Historians of Past and Present ©National Portrait Gallery
Most of the historians featured here plied their trade in universities, though there are examples of the lingering presence of gentleman scholars in the professional age (Lord Acton), while others worked in the museum sector (Sir Roy Strong) or had spells advising governments (Sir Alexander Cairncross). Some, like Raphael Samuel, were university lecturers but did much of their work outside academia.
In a necessarily subjective list various criteria have been employed to determine inclusion.
The historian might have produced a seminal work reshaping the field (E. P. Thompson’s Making of the English Working-Class springs to mind), helped to establish a new sub-discipline (see the work of W. G. Hoskins on local history), or contributed to the institutional organisation of the profession (A. F. Pollard with the IHR, T. F. Tout with the Manchester School of History).
Some became synonymous with a particular era (G. R. Elton and the Tudors) or served as the public face of history (though A. J. P. Taylor’s achievements were not limited to his television lectures), and inevitably there are others for whom a case could be made who are not featured here.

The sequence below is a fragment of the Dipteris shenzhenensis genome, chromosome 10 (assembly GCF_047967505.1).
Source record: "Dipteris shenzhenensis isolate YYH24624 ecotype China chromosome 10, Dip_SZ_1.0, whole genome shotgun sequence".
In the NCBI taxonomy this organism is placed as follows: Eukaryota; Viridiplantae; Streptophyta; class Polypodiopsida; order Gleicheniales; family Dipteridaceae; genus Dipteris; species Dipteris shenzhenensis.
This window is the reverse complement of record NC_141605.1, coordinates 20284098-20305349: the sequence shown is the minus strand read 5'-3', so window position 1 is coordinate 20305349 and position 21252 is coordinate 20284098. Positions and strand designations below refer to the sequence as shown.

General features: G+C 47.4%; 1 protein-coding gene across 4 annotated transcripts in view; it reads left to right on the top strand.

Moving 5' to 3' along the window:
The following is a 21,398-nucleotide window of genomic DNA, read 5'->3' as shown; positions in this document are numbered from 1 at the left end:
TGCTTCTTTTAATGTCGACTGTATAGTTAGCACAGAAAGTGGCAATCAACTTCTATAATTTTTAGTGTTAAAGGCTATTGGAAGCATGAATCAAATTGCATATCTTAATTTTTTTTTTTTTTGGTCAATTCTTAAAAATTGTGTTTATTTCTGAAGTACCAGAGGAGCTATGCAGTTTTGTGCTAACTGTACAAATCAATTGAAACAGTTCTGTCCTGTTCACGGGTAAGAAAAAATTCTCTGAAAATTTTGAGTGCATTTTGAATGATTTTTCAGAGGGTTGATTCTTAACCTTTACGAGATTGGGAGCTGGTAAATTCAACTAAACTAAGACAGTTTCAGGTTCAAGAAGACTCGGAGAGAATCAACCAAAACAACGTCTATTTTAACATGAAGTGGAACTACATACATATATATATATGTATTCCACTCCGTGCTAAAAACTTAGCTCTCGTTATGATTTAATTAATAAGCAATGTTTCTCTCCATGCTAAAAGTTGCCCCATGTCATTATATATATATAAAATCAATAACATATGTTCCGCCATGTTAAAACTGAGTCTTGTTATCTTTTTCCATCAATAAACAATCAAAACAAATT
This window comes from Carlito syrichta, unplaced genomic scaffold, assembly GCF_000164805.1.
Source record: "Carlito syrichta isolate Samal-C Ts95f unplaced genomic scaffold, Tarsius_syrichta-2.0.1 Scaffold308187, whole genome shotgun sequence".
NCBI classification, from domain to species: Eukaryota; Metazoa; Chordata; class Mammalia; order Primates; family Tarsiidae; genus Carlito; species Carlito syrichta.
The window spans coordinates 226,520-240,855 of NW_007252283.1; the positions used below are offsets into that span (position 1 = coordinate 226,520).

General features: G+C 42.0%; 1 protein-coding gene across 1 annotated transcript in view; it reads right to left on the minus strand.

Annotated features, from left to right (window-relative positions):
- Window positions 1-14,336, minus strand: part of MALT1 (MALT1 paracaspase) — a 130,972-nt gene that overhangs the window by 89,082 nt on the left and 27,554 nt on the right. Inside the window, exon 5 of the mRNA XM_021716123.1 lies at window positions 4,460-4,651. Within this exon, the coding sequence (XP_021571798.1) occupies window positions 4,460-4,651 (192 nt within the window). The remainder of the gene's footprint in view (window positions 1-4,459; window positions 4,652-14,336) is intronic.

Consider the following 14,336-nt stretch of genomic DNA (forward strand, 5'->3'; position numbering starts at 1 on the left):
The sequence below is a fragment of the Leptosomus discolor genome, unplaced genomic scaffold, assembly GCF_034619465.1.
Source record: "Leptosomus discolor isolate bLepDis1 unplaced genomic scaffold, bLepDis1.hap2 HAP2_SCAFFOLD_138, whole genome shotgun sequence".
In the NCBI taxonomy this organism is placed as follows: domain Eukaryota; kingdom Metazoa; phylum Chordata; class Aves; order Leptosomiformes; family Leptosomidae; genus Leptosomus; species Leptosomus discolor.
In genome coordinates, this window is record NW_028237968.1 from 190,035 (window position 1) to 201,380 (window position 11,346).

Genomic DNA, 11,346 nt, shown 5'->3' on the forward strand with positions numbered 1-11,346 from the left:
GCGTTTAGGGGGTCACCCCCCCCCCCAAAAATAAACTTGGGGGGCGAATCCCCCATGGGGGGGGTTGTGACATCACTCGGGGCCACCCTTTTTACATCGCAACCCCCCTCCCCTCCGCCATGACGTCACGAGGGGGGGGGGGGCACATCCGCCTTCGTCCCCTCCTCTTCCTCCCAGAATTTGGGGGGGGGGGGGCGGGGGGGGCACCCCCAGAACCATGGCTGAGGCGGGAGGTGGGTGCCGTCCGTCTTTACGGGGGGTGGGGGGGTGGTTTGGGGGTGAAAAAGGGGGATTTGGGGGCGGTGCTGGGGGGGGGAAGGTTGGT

Living historians have generally not been included unless they have reached sufficient age for their careers to be judged in perspective.
A quick scan of the gallery of historians will make clear two things – that this list is exclusively white and predominantly male. The biographies will further reveal that a very small proportion are without Oxbridge connections.
In terms of Making History it is argued that this is an accurate reflection of the narrow demographic makeup of the history profession itself, rather than an indication of prejudice in the inclusion criteria. However, the view could be taken that this is instead the result of the unthinking adoption of previous narratives of great men and significant developments, merely serving to perpetuate a restricted idea of what history is and who and what have been important in making it. All suggestions and feedback would be welcomed.